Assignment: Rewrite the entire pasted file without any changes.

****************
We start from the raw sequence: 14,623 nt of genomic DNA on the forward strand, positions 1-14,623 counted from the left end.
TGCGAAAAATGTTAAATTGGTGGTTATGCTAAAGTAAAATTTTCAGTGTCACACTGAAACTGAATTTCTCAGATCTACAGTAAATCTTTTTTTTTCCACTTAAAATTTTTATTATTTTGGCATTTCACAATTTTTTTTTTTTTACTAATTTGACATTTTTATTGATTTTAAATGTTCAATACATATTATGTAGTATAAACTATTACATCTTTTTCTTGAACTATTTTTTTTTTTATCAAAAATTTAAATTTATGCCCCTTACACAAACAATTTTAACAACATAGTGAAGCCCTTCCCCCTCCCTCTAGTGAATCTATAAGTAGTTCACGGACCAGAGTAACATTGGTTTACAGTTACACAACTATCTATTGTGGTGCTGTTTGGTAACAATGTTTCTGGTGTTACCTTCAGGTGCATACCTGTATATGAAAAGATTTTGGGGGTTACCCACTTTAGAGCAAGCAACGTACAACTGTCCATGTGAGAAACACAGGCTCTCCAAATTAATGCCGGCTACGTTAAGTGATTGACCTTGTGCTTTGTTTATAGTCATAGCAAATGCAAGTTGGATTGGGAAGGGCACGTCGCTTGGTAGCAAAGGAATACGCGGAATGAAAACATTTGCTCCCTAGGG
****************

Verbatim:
We start from the raw sequence: 14,623 nt of genomic DNA on the forward strand, positions 1-14,623 counted from the left end.
TGCGAAAAATGTTAAATTGGTGGTTATGCTAAAGTAAAATTTTCAGTGTCACACTGAAACTGAATTTCTCAGATCTACAGTAAATCTTTTTTTTTCCACTTAAAATTTTTATTATTTTGGCATTTCACAATTTTTTTTTTTTTACTAATTTGACATTTTTATTGATTTTAAATGTTCAATACATATTATGTAGTATAAACTATTACATCTTTTTCTTGAACTATTTTTTTTTTTATCAAAAATTTAAATTTATGCCCCTTACACAAACAATTTTAACAACATAGTGAAGCCCTTCCCCCTCCCTCTAGTGAATCTATAAGTAGTTCACGGACCAGAGTAACATTGGTTTACAGTTACACAACTATCTATTGTGGTGCTGTTTGGTAACAATGTTTCTGGTGTTACCTTCAGGTGCATACCTGTATATGAAAAGATTTTGGGGGTTACCCACTTTAGAGCAAGCAACGTACAACTGTCCATGTGAGAAACACAGGCTCTCCAAATTAATGCCGGCTACGTTAAGTGATTGACCTTGTGCTTTGTTTATAGTCATAGCAAATGCAAGTTGGATTGGGAAGGGCACGTCGCTTGGTAGCAAAGGAATACGCGGAATGAAAACATTTGCTCCCTAGGG